On three occasions, in 1971, 2002, and 2018, vND introduction led to large-scale epidemics in Southern California. The 2002 and 2018 outbreaks started from smuggled cockfighting birds from Mexico. In all three epidemics, cockfighting activities prolonged the outbreak. In total, 16 million birds died or were killed in these three vND epidemics at an inflation-adjusted cost of more than one billion dollars.
Last month, Animal Wellness Action and the Center for Humane Economy released a comprehensive 63-page report on the subject. The primary author is Dr. Keen, who received his veterinary medicine degree and doctorate in epidemiology from the University of Illinois College of Veterinary Medicine. A former USDA infectious disease specialist and faculty member of University of Nebraska School of Veterinary Medicine, he is now the director of veterinary sciences for the Center for a Humane Economy. His co-author is Thomas Pool, D.V.M, MPH, Dipl. ACVPM, who earned his master’s in public health from Harvard University, and doctor of veterinary medicine degree from Oklahoma State University. He spent 26 years in the U.S. Army and served as commander of the U.S. Army Veterinary Command, a worldwide, tri-service command. He also graduated from the US Army War College. Upon retirement as a full colonel from the Army, Dr. Pool served as the Territorial Veterinarian for Guam for 17 years.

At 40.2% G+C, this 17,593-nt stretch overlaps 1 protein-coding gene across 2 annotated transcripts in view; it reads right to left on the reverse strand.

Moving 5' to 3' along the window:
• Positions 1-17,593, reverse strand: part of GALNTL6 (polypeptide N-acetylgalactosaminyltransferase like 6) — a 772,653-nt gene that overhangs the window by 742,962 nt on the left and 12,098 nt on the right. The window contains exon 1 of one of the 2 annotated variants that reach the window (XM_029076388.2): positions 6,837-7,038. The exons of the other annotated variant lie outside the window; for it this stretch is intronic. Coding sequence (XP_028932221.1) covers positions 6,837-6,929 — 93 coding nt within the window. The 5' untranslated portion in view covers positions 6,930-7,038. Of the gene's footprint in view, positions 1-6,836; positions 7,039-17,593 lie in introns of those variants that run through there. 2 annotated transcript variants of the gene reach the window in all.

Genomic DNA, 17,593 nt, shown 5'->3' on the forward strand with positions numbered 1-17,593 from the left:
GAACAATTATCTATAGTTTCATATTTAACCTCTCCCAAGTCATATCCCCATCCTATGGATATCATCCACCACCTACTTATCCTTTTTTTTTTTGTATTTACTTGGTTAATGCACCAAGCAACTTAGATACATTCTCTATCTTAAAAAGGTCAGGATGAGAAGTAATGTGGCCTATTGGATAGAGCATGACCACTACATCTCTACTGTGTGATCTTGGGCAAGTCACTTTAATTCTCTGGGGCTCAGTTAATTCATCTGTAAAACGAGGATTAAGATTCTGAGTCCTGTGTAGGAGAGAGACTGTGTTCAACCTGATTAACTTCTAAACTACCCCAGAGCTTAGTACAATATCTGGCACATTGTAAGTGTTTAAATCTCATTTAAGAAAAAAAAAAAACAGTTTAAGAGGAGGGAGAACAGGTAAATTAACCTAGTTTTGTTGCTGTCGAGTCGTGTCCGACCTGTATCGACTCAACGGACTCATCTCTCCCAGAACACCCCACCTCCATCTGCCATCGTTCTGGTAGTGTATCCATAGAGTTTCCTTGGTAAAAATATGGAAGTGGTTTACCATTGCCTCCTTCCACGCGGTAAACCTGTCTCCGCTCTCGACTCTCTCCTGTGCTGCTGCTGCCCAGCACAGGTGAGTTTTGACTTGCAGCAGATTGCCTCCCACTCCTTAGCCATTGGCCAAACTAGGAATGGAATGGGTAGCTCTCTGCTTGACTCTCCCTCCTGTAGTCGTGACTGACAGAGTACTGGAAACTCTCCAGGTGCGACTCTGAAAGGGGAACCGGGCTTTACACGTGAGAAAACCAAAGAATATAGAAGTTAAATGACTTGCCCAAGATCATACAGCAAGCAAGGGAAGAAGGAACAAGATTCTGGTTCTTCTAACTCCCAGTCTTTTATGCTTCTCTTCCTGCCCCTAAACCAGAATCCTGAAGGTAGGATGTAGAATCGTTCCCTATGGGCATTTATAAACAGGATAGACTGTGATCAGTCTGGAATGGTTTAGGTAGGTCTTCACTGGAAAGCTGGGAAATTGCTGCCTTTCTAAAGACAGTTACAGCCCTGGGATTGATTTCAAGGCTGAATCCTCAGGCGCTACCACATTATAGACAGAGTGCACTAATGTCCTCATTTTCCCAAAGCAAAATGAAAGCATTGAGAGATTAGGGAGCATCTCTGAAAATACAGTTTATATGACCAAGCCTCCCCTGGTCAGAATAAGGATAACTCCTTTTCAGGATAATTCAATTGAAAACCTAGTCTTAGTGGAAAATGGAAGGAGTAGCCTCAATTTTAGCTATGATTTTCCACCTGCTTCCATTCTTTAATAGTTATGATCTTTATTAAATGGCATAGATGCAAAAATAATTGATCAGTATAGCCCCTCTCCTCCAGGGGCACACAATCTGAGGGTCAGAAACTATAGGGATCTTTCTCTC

Drs. Keen and Pool, in the most recent episode of the Animal Wellness podcast, report that a growing number of scientists now recognize that zoonotic disease spread and spillover may be vastly more common than we thought prior to the SARS-CoV-2 pandemic.
By tuning in, you’ll get a sense of the complex, intersecting set of threats that cockfighting poses to our nation. You can listen to the podcast here or watch the video version of it here. The whole bloody enterprise will only stop when there are sufficient enforcement assets deployed; legal penalties in the courts cut as deeply as their fighting implements do in the pit; agriculture agencies and organizations treat the threat with the seriousness that it deserves; and there is a strategic effort to nab the kingpins, seize the live contraband, and penalize the whole cast of characters involved in this form of organized crime.